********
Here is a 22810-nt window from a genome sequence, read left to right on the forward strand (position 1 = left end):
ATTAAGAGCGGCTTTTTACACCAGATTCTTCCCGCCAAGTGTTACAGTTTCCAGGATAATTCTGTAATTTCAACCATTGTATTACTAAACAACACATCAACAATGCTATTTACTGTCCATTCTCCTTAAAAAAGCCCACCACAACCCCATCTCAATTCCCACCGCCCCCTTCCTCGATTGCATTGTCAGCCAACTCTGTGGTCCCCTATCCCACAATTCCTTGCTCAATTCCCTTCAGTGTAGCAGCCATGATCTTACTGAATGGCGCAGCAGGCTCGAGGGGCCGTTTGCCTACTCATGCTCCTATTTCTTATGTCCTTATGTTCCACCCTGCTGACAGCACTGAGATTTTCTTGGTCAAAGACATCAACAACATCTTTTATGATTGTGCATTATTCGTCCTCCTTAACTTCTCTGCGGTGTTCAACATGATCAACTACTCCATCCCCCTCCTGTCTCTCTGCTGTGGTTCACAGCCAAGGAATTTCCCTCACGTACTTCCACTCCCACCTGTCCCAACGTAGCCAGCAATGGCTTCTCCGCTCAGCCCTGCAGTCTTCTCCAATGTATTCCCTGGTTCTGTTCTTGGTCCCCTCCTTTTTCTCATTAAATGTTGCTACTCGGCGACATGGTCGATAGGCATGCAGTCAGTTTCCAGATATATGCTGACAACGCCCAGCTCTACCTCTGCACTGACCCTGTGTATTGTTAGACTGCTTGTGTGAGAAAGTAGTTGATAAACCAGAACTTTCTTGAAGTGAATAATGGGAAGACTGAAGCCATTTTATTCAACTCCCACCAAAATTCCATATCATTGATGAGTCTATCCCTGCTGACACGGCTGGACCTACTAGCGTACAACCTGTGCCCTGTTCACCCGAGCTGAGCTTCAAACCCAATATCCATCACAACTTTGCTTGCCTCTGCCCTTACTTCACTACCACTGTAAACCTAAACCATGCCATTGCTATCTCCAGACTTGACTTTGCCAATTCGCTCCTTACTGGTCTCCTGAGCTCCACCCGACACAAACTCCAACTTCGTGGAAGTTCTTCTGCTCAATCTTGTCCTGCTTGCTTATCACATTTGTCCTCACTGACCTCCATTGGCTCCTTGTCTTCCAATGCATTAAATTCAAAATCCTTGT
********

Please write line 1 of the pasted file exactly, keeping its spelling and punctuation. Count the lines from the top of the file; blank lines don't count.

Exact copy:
Here is a 22810-nt window from a genome sequence, read left to right on the forward strand (position 1 = left end):